“When you look at the picture you see what an important person she must have been for the whole community, that they gave their votes to her – a woman.”
Universal suffrage in 1918 was not unique to Georgia. Women voted in and were elected to the abortive constitutional assembly in post-imperial Russia, while New Zealand granted women the vote back in 1893. But Georgia was one of very few places with a sizeable Muslim community where women could vote. Neighboring Azerbaijan, which also declared its independence in 1918, was the first majority Muslim-majority country in the world to declare universal suffrage, but no women were elected to its parliament after elections in December 1918. Georgia also elected five women and three Muslim men to its own parliament in 1919, a year after the local elections.
It is therefore almost certain that Sofieva was the first Mulsim woman to be elected formally anywhere in the world. Of course, many Muslim women have wielded vast political power, ruling entire empires (Sofieva herself was probably named after the great Safavid princess, poet and politician Peri-Khan Khanum), and some were likely elected in less formalized ways. But Sofieva's case represents the first time a Muslim woman ran in a modern election – complete with ballot boxes, party lists and formal campaigns – and won.
The significance of her election was not lost on the Georgian media in 1918. Sakhalkho Sakme, the main newspaper of Georgia’s opposition Socialist Federalist party, the party defeated by Sofieva in Karajala, celebrated her victory: “We should mark one joyful moment: In the list of elected representatives there is a Muslim woman – Peri-Khan Sofieva.”
“The press was saying that it’s such a great event that we have a Muslim woman elected. It was a measure of the level of democracy and the culture of the elections,” says Khvadagiani. But it was a great event that was forgotten almost immediately, even in Sofieva's native village, as the democratic potential of 1918 faded against the memory of the horrors that followed.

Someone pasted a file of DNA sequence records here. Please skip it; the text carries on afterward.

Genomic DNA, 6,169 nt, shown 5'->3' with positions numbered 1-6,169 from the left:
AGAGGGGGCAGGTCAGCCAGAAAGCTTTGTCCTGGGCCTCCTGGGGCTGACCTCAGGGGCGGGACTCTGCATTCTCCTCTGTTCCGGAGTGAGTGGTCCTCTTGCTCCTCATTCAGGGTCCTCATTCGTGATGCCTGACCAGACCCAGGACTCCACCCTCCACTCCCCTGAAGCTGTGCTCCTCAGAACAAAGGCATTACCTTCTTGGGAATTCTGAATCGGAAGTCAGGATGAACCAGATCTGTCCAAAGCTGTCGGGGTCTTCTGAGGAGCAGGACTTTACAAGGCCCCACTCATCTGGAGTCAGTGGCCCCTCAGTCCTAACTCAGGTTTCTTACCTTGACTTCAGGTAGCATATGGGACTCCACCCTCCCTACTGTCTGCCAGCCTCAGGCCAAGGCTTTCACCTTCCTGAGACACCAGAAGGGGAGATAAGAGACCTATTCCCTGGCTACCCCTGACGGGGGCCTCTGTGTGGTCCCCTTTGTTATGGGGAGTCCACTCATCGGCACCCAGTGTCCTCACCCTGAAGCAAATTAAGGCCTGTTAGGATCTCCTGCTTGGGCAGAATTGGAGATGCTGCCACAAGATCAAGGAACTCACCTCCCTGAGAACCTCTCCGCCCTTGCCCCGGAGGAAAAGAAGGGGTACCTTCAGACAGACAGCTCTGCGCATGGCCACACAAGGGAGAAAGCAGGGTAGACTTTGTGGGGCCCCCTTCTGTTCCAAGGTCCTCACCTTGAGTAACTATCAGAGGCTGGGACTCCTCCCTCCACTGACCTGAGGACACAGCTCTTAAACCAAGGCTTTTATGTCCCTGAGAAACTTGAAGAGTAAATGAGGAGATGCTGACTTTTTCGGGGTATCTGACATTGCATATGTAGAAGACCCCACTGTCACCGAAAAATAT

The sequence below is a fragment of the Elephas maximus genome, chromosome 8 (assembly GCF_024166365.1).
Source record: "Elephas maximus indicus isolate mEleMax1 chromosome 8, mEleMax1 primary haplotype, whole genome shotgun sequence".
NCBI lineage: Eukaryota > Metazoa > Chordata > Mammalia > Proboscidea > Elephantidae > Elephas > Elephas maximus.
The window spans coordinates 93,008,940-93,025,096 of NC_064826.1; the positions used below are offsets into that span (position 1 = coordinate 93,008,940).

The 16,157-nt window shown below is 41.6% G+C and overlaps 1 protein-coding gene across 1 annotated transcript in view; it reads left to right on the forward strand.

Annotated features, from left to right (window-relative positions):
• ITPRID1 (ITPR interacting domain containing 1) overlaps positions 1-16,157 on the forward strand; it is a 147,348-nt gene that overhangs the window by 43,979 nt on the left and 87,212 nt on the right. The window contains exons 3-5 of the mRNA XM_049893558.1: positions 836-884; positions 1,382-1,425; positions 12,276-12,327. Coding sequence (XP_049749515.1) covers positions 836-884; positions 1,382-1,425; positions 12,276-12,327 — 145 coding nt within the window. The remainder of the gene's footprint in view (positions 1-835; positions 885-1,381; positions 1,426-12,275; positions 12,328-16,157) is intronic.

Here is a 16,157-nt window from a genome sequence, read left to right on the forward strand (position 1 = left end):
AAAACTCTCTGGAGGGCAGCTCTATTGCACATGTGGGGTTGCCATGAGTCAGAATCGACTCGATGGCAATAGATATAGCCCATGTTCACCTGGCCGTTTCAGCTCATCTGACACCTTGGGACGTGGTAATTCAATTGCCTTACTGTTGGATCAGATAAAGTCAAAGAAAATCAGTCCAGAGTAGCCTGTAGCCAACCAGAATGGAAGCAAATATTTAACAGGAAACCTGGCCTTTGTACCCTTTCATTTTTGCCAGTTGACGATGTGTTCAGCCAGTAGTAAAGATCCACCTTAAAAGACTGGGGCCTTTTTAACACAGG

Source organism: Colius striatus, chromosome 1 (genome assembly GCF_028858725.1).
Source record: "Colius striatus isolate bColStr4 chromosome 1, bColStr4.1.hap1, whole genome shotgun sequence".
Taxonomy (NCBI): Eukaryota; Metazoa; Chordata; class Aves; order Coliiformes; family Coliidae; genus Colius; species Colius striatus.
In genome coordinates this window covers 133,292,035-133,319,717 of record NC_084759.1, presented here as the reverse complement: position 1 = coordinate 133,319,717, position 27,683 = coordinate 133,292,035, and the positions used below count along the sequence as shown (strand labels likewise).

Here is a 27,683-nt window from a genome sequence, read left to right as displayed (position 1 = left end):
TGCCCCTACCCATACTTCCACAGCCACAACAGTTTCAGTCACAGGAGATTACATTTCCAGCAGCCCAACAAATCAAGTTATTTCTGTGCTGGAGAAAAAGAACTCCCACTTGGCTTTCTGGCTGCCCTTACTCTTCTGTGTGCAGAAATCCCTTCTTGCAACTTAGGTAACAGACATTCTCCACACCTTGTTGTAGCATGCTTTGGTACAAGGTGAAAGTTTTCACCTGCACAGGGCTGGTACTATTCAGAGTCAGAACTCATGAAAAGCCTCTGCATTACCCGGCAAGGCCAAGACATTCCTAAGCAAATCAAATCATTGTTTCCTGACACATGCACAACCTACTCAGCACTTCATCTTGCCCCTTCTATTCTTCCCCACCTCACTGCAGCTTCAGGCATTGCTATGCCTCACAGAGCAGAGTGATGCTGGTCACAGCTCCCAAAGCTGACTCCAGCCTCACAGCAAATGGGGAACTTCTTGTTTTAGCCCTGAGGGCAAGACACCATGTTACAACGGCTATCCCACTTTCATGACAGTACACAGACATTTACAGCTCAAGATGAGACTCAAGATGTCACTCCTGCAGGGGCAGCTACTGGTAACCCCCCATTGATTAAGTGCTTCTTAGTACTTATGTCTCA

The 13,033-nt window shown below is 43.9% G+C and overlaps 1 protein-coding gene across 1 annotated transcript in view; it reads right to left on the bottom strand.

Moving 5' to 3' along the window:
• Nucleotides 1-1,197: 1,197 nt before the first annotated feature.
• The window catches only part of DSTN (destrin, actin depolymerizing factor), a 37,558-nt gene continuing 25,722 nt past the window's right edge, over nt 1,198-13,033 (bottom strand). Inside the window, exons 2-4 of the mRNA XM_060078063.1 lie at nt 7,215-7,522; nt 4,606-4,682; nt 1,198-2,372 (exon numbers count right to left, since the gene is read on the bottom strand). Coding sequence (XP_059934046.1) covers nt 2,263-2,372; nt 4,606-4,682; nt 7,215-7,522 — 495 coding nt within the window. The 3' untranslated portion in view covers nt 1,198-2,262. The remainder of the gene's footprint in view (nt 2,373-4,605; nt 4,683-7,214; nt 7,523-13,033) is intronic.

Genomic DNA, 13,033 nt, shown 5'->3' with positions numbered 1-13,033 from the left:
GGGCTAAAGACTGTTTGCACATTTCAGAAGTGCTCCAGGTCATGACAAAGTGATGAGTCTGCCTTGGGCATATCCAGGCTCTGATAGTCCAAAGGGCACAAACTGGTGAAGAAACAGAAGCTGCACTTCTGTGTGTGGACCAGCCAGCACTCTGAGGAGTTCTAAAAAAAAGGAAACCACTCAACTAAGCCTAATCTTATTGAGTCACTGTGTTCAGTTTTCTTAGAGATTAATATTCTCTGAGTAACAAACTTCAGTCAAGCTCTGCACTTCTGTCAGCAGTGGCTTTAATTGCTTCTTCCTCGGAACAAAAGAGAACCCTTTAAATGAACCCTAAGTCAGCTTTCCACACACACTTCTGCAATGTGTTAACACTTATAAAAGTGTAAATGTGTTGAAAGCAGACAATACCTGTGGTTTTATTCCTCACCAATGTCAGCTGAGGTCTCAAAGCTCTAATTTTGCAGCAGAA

Karajala (Karajalari on Georgian maps) today is full of Sofievs. In the corridors of its enormous school, a Soviet building recently refurbished, the surname is plastered on all the notice boards. Khvadagiani has come here to try to track down some of Peri-Khan’s descendants, to attempt to fill the huge gaps in what we know about her, and to find out if people here are aware of her place in history. As we are led into the principal’s office, it’s clear the search will not take long.
Beg Zadr Sofiev is the school’s history teacher, and Peri-Khan’s great nephew. Smartly dressed and in his fifties, he is too young to have known Peri-Khan personally, but for people of his generation, the legend is strong.
“All the elders in this region know her and know about what good things she did,” Beg Zadr says. “She was very active, helping everyone. And at that time you can imagine what condition people were living in here: she was always trying to help them somehow,” he explains, conjuring a female Robin Hood.